1. Buy Used EV Battery Modules
51Vdc 10 kWh - QTY 28 modules
51Vdc 15 kWh - QTY 42 modules
51Vdc 20 kWh - QTY 56 modules
You need to purchase a BMS as well. This is the battery cells only.
I have seen a lot of people on the internet repurposing old laptop batteries and batteries from electric vehicles. This is a great way to acquire low cost, high quality batteries, but it does require a lot of work to disassemble, test, and sort them. I think this will become a common method in the future because a battery that doesn’t work well for an electric vehicle might still be a good fit for a battery energy storage system (BESS), since the charge and discharge rates are so much lower in a BESS compared to an EV. Typically a BESS uses much lower power compared to an EV that needs to accelerate quickly.
Building a lithium battery pack from used cells is a great way to save money and get more life out of something that would otherwise be discarded. Do not underestimate how useful a BMS can be to monitor and protect you from an unsafe condition, especially when using used cells. Please note that since a BMS set up incorrectly will not protect your pack from thermal runaway, you need to contact an expert to ensure the BMS is properly configured to protect the specific cells you are using.
Every battery cell is as unique as a snowflake, with microscopic variations on the cathode and anode material that result in slight functional variations. When manufacturers build new packs they grade and sort cells so that packs have nearly identical characteristics. They consider energy capacity, internal resistance, and manufacturing date. When you are building your pack from used cells, I recommend you do the same. If you want to build a 16 cell pack, you should buy more than 16 cells and “cherry pick” the best to match. If you use a high quality BMS, you can manage the variations and rebalance the pack after each cycle.
When batteries age their available amp-hour capacity decreases. Sometimes the internal resistance will increase too, which means the voltage drops proportionally to the current. If the voltage drops too low, then the system loses power. You can imagine this like a clogged pipe where the narrowing pipeline allows less flow than before.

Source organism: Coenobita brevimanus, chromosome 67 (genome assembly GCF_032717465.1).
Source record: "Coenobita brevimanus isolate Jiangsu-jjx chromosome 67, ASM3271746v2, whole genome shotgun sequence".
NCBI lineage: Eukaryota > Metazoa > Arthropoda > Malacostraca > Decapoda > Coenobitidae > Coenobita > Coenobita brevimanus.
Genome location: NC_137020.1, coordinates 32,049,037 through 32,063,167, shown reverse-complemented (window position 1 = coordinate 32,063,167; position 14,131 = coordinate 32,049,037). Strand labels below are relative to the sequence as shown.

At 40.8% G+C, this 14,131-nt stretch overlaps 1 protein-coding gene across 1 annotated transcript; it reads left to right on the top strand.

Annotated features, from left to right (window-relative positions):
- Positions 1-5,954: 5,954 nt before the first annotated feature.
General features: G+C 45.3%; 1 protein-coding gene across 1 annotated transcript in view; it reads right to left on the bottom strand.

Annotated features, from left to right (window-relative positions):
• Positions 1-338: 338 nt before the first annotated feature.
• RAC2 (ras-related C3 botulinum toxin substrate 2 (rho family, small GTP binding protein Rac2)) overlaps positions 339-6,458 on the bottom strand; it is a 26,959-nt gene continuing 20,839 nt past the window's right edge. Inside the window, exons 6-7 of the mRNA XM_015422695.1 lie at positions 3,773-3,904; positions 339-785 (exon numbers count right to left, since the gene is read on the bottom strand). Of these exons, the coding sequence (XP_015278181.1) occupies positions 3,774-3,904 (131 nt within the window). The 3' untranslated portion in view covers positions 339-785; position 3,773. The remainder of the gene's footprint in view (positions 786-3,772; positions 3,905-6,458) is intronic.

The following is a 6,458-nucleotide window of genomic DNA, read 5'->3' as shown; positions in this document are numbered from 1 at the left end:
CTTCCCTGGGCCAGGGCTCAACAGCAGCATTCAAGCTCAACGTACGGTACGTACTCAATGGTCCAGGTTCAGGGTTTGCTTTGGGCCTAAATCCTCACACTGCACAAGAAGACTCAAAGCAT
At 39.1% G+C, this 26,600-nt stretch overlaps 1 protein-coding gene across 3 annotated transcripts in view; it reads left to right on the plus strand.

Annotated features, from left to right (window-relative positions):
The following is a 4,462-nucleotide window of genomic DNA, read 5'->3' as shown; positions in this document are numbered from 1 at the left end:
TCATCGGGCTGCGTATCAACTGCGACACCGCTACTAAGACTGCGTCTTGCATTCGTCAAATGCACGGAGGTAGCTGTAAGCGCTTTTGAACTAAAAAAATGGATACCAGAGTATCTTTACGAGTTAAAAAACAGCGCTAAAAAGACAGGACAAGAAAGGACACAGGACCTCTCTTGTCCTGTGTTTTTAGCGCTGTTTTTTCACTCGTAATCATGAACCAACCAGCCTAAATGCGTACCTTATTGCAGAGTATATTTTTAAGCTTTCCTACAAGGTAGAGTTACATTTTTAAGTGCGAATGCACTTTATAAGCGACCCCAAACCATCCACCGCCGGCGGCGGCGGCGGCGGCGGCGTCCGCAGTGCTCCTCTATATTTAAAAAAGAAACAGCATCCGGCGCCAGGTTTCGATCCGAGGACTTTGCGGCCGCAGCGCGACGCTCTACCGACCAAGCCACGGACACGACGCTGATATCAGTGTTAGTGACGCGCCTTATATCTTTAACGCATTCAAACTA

Building a battery from used cells requires a strong foundation in battery and electrical knowledge and I only recommend it for experts.
2. Assemble Modules into a Pack and attach copper busbars
Nissan Leaf has a very unusually (and sometimes frustrating) way of stacking all of the modules together. There are holes in which you push a long rod through and fasten down on an end plate. If you get one piece backwards, then you have to start all over again, hence the frustration.
Stack a P-group of modules together usually 2–6 modules using the module type “A” with the positive terminals on one side, then alternate with module type “B”. This makes it easier when you are attaching bus bars in the series connections.
You will need to cut copper busbars to size and drill holes. This is the only step in which you really need to have the tools, such as a drill press and maybe a bandsaw. More detailed plans to follow.
3. Buy a BMS and stack switch gear to protect the modules
Why is a Battery Management System (BMS) so Important? Lithium-ion batteries always require some electronics to protect the cells from extreme voltage, current, or temperatures. In many cases, a proprietary Battery Management System (BMS) comes with a battery pack to equalize and protect the individual battery cells. But you can also build a battery pack by assembling cells and adding a BMS. Most batteries other than lithium-ion do not require a BMS for safe usage. Lithium batteries are unique in this way because they can easily catch on fire if the voltage, peak current, or temperature for an individual cell is not kept under control.